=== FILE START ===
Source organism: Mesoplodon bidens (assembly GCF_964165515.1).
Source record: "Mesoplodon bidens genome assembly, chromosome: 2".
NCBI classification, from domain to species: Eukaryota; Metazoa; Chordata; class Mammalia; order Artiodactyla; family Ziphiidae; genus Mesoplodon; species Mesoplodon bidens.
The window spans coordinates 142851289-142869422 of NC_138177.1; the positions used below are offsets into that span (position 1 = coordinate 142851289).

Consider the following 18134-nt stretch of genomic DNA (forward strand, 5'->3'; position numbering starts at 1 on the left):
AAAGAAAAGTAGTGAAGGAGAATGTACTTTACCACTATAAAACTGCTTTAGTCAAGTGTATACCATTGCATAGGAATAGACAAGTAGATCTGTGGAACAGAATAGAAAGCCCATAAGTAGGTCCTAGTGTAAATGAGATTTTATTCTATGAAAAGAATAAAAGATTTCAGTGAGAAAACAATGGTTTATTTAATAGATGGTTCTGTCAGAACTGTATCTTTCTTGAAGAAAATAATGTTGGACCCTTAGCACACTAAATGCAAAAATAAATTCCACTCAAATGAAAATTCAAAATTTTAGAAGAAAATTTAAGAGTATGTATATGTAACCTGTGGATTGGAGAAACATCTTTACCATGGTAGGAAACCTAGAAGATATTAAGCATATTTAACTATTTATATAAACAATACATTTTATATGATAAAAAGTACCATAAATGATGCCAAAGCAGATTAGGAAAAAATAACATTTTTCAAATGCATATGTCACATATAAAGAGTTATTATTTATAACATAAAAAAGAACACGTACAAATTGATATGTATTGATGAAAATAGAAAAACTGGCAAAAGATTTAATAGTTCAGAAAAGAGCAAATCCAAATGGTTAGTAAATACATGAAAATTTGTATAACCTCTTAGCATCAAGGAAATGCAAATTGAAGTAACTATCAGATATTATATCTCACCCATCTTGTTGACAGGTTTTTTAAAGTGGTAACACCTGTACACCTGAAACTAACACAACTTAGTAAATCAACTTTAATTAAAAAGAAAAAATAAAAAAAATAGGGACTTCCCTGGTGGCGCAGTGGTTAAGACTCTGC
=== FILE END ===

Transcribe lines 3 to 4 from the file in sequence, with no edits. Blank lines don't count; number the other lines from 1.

NCBI classification, from domain to species: Eukaryota; Metazoa; Chordata; class Mammalia; order Artiodactyla; family Ziphiidae; genus Mesoplodon; species Mesoplodon bidens.
The window spans coordinates 142851289-142869422 of NC_138177.1; the positions used below are offsets into that span (position 1 = coordinate 142851289).